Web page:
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She is a Fox

From  Ublia Created On 18 February 2015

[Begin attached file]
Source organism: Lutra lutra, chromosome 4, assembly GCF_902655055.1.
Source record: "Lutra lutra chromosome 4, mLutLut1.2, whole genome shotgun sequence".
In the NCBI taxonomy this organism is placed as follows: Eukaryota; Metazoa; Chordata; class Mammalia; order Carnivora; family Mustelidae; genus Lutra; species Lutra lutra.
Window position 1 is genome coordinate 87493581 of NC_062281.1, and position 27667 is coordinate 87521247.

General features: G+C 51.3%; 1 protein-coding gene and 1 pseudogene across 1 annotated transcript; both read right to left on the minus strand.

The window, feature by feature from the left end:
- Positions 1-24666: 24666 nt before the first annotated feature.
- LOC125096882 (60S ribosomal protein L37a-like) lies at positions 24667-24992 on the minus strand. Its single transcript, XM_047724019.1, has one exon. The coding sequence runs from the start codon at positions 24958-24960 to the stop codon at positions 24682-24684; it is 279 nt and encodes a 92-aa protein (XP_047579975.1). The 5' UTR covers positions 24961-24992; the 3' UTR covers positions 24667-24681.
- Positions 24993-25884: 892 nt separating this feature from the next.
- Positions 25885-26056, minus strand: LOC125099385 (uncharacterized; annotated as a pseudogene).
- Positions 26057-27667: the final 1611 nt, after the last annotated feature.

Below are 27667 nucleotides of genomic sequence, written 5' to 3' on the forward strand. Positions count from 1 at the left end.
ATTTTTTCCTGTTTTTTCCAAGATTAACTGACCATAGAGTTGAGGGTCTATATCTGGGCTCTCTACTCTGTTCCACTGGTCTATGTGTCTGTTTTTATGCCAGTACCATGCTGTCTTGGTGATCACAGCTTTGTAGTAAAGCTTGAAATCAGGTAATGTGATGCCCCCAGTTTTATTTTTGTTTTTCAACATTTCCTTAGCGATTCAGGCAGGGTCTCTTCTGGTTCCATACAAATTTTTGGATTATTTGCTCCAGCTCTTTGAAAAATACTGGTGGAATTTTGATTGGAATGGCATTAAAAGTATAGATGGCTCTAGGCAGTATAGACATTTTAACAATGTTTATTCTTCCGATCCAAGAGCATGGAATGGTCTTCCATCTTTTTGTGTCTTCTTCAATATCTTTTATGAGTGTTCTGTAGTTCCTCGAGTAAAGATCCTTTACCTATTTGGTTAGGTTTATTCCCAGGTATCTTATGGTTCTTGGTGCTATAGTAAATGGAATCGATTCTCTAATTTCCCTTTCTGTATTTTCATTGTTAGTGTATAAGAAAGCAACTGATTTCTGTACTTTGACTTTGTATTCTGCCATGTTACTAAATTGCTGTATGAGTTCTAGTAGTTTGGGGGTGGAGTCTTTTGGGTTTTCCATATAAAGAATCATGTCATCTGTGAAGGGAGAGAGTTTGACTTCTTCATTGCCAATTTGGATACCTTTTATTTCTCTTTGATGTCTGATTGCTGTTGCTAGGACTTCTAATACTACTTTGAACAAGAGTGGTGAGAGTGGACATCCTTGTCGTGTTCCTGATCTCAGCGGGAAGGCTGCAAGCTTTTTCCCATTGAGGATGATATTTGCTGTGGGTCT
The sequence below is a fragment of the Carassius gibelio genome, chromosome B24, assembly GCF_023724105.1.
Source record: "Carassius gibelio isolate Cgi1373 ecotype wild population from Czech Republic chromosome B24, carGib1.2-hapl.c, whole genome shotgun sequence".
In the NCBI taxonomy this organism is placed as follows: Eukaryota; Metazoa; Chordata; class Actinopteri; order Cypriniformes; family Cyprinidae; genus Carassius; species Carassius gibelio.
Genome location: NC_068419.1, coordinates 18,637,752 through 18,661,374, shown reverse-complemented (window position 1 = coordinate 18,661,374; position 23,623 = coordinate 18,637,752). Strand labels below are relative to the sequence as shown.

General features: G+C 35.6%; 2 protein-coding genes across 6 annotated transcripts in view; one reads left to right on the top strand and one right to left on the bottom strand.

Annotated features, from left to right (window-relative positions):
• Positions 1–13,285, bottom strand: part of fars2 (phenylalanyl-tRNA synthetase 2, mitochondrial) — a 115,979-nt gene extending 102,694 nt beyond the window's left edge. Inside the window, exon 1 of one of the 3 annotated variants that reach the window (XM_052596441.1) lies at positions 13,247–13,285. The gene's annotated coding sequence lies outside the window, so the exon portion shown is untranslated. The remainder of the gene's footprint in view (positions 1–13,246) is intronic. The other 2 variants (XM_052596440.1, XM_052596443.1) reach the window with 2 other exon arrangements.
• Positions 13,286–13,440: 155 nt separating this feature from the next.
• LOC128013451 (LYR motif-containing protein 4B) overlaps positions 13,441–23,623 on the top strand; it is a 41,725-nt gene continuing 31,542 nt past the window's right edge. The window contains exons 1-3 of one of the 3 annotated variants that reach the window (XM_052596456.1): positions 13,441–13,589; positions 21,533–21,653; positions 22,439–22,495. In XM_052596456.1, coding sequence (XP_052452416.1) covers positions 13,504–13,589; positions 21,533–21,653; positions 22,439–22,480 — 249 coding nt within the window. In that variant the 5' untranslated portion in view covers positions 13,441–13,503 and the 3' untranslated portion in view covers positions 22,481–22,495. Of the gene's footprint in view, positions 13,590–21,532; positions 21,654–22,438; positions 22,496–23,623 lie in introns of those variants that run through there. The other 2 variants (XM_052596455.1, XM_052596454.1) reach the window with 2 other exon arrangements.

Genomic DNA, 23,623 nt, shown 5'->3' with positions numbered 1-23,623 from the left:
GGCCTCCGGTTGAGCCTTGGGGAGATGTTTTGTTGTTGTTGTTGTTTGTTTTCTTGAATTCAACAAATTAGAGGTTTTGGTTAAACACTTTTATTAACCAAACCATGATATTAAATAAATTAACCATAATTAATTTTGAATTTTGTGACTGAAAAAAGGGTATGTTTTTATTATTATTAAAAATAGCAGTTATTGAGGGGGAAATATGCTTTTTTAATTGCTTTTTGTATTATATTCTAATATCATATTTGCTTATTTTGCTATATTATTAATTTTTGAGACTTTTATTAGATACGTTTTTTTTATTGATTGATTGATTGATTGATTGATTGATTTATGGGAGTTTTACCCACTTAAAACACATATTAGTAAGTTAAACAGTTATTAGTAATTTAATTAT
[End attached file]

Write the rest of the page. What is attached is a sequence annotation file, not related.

She’s a Fox - Year has seen no shortage of awkward boys coming to terms with their adolescence. And, although Cameron Sawyer’s short She’s a Fox was made back in 2009, since it only just made its way online, I’m going to cheat a little bit and say it’s another fitting addition to 2013’s youth centric milieu. As much a love letter to the eighties as it is a story about budding hormones and young love, Cameron Sawyer’s film is a warm, delicious sandwich of nostalgia laden goodness. This is a short that wears its references on its sleeve—from rattails to roller skating rinks. The result is part Wedding Singer, part Wonder Years—a decidedly humorous look at a clueless boy doing all he can to attract the foxy classmate of his dreams. Fortunately, this semi-autobiographical tale never gets lost in the quagmire of surface level pop culture winks. Rather, it tells an honest story (albeit comedically heightened) about love, loss, and learning to move on. As a kid, every event—especially a matter of the heart—feels devastatingly significant. With this film, director Cameron Sawyer seems to suggest that one’s transition to adulthood is as much about getting over stuff as it is about experiencing it in the first place. The heartbreaking crush isn’t as important as the heartbreak and its ruthless aftermath. It’s the stuff that many a mopey mix tape are made of. Shot on film with a budget of around $30K, the production values of the film are stellar to be sure. But of course, it would be a bit gauche to ignore the short’s star pedigree. The titular character is played by none other than True Grit Oscar nominee Hailee Steinfeld. While her appearance in the film predates her a-list status, she’s a notable presence—the goddess yin to our protagonist’s “average kid” yang. We understand why lead Jake Nutty is willing to change himself for her. I mean, she is a fox after all. Coming in at 18 minutes, the film is on the longer end of the short spectrum, but it’s undoubtedly engrossing. Director Cameron Sawyer’s voice calmly narrates the entire film, cementing his personal connection to the on-screen material—he’s quite literally telling you his story. According to Sawyer, “…it was definitely based on some true experiences, but we had to take some creative liberties exaggerating things to make the story more dramatic…But the crush, the praying, the divine intervention, that all happened.” Sawyer has just finished a feature script for a semi-autobiographical high school comedy about an impeached student body president vying for a scholarship to the college of his dreams. As Sawyer relates, “its set in the early 90’s and is based on my experiences as maybe the worst Student Body President in my high school’s history. I’ve got a Line Producer attached and some interested investors, but I’m still looking for Executive Producers.” Hmm…has he tried praying? I saw somewhere that that particular technique can reap dividends.



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